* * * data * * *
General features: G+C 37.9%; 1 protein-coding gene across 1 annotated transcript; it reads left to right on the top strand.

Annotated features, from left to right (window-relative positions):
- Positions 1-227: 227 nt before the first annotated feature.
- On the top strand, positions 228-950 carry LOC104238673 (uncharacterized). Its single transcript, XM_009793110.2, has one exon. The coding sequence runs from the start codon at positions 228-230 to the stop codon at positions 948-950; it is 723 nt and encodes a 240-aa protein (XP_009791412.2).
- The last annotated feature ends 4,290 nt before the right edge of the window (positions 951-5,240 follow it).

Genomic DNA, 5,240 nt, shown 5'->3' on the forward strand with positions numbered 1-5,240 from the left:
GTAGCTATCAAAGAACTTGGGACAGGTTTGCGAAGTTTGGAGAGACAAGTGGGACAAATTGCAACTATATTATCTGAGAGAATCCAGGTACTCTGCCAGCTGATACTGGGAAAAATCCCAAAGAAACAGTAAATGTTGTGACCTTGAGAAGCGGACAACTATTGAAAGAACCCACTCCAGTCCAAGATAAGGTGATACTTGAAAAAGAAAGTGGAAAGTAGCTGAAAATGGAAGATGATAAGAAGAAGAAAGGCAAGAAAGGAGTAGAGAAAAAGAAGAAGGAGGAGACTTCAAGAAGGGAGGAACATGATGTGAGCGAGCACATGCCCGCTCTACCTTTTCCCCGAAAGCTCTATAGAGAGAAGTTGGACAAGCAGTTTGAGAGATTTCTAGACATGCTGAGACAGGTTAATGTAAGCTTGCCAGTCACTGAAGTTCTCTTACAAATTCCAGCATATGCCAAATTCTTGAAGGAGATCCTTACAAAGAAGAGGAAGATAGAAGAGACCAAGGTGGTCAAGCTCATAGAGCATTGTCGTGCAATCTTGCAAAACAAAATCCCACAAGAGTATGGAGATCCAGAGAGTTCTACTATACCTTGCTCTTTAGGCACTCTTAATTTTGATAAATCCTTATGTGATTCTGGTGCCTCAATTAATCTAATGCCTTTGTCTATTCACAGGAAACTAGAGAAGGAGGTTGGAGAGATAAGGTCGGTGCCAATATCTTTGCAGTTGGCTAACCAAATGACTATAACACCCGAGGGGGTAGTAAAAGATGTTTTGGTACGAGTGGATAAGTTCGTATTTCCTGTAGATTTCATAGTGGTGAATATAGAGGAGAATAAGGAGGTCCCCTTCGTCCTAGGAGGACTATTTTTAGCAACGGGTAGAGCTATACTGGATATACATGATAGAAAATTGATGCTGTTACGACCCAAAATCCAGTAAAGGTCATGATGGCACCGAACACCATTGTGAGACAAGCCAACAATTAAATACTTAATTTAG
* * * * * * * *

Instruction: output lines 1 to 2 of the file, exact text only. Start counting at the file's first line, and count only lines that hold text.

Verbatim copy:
General features: G+C 37.9%; 1 protein-coding gene across 1 annotated transcript; it reads left to right on the top strand.

Annotated features, from left to right (window-relative positions):